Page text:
QUESTION: It gets chilly and drafty near our aluminum sliding glass patio door and I feel a warm air leak in the summer. What type of replacement doors are best to block both the cold and heat and lower our heating bills?
ANSWER: A typical metal sliding-glass patio door is one of the most energy-wasting items in a house. To exacerbate the problem in the winter, you feel chilly from the drafts, so you set the room temperature higher to compensate.
The three most important factors to consider are the basic design (sliding or swinging), the frame material and the type of glass. The basic design and frame material have the greatest impact on the airtightness of the door. The type of glass impacts the conductive heat loss the most.
Double swinging (French) doors can be designed to seal very well. With swinging doors, much of the weatherstripping can be the compression type. If you chose insulated metal doors, super-airtight magnetic seals, like on your refrigerator door, are used. Compare the air leakage (infiltration) specifications for each door you consider.
However, before you consider swinging doors, make sure you have adequate open area in your room for the doors to open. Sliding doors are real floor space savers because you can place furniture near them.
With any type of sliding-glass door, a very strong frame material and good design are important. These doors take a lot of impact abuse. They must remain true, otherwise even the best weatherstripping won't be effective.
There is a new type of sliding-glass door with a unique track design. The door closes in a similar fashion to an airplane door. They are flush when closed. This provides one of the most airtight seals. It is also very secure against break-ins.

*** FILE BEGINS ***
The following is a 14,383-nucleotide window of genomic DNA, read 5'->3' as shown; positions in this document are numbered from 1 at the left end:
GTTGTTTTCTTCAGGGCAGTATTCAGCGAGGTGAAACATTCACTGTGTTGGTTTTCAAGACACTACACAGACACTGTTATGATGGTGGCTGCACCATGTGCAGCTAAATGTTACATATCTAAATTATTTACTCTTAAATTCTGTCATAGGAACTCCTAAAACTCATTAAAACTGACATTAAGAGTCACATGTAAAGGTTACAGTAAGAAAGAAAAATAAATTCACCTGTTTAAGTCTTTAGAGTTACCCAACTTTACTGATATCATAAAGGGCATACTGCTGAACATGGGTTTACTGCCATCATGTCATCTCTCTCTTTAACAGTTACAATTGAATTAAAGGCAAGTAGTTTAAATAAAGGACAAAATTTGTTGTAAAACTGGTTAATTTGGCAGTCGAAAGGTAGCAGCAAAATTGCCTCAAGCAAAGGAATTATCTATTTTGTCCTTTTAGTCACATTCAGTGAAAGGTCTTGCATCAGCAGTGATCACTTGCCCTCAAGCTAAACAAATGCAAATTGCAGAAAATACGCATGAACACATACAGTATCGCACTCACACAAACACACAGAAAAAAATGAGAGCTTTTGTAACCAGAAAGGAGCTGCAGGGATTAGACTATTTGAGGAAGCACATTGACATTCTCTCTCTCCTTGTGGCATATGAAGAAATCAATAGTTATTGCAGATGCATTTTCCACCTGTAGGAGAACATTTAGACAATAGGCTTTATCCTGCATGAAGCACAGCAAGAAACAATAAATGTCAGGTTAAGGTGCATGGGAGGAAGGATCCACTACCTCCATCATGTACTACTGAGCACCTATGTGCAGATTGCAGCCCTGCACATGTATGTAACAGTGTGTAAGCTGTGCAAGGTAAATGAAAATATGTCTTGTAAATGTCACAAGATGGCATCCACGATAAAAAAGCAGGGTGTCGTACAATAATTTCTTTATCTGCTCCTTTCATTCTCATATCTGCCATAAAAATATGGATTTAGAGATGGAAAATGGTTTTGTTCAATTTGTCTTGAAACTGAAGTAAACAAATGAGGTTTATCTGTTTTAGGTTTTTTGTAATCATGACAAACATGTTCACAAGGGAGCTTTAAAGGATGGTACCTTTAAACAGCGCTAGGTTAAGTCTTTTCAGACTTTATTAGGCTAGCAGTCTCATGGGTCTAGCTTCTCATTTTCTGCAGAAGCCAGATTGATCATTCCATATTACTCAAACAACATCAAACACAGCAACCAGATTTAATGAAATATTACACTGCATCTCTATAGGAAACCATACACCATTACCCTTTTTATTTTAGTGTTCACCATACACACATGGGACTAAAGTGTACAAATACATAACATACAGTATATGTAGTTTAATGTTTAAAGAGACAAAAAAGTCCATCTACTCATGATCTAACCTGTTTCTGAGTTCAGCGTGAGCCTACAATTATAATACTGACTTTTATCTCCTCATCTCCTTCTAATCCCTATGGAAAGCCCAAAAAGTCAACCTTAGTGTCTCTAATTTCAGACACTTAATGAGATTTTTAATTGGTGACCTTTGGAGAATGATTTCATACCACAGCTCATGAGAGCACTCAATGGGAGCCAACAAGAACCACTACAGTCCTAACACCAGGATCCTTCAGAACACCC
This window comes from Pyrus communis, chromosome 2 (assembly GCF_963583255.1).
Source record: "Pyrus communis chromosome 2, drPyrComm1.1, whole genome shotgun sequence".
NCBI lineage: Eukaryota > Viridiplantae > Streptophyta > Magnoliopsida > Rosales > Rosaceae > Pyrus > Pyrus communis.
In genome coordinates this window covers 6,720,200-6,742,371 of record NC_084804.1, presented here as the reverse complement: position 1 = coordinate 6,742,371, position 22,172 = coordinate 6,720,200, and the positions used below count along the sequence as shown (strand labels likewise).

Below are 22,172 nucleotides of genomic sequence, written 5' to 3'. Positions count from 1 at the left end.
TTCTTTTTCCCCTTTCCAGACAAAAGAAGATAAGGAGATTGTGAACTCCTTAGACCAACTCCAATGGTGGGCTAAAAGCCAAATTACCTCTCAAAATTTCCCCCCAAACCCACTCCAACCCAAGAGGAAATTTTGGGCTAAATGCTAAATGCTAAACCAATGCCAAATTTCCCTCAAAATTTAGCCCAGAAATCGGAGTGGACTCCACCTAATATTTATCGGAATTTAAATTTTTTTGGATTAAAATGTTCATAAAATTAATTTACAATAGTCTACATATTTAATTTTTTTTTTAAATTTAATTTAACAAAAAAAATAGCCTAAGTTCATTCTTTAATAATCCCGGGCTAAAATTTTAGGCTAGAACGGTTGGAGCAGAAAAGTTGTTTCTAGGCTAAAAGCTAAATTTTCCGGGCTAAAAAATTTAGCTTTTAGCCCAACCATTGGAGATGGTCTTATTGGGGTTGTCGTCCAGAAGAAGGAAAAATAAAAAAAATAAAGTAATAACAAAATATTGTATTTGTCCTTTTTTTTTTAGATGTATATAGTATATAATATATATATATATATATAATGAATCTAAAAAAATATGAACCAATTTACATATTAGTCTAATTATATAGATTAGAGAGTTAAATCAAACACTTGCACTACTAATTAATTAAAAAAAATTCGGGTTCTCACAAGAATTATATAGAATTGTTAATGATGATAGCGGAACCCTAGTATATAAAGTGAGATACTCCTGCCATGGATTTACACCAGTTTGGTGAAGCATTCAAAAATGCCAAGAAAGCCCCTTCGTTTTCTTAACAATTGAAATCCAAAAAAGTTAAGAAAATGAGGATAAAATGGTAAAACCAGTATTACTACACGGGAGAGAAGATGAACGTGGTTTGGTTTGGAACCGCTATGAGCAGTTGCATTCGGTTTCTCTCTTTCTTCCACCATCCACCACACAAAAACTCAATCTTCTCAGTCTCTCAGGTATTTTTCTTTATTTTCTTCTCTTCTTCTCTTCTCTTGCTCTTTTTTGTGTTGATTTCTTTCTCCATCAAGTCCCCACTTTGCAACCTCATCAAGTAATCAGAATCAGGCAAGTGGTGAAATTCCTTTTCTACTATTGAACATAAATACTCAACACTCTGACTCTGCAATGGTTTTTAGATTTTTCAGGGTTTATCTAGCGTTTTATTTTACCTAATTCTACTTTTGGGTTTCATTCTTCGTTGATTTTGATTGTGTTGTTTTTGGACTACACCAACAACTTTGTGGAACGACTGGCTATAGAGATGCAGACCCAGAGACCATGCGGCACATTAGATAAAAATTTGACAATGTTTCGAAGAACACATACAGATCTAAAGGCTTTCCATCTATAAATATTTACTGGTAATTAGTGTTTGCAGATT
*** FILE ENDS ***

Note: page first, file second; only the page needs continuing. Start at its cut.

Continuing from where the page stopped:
The frame is made of special fiberglass. Fiberglass is very strong and it expands or contracts very little with temperature and humidity changes throughout the year. Unlike vinyl and aluminum, you can easily paint the fiberglass frame to change colors if you desire.
The glass options for patio doors are the same as for windows. The two most energy-efficient glass systems are Heat Mirror and low-emissivity (Low-E) filled with argon gas. Both have an insulating R-value more than three times greater than single-pane glass and they block outdoor noise.
You can write to me for Utility Bills Update No. 370, showing a list of patio door manufacturers (sliding and swinging), frame materials and types of glass they offer, and information on the new fiberglass airplane-type door. Please include $1 and a self-addressed business-sized envelope. Send your requests to James Dulley, c/o Los Angeles Times, 6906 Royalgreen Drive, Cincinnati, Ohio 45244.
Furnace Cycles but Doesn't Produce Heat
Q: My furnace cycles on and off every couple of minutes, but it doesn't produce heat. What could cause this and what can I do to fix it?
A: The most probable cause is that your furnace is cycling on the fan/limit switch. It shuts off the burners when the temperature inside the furnace gets too high. This is often the result of inadequate air flow through your heating system.
Check to make sure the furnace filter is clean and not blocking the air flow. Check the tension adjustment on the blower belt so it isn't slipping. Make sure the duct dampers are in the open position and that the return registers aren't blocked by carpets. If everything checks out properly, you should contact your service technician.
Letters and questions to Dulley, a Cincinnati-based engineering consultant, may be sent to James Dulley, Los Angeles Times, 6906 Royalgreen Drive, Cincinnati, Ohio 45244.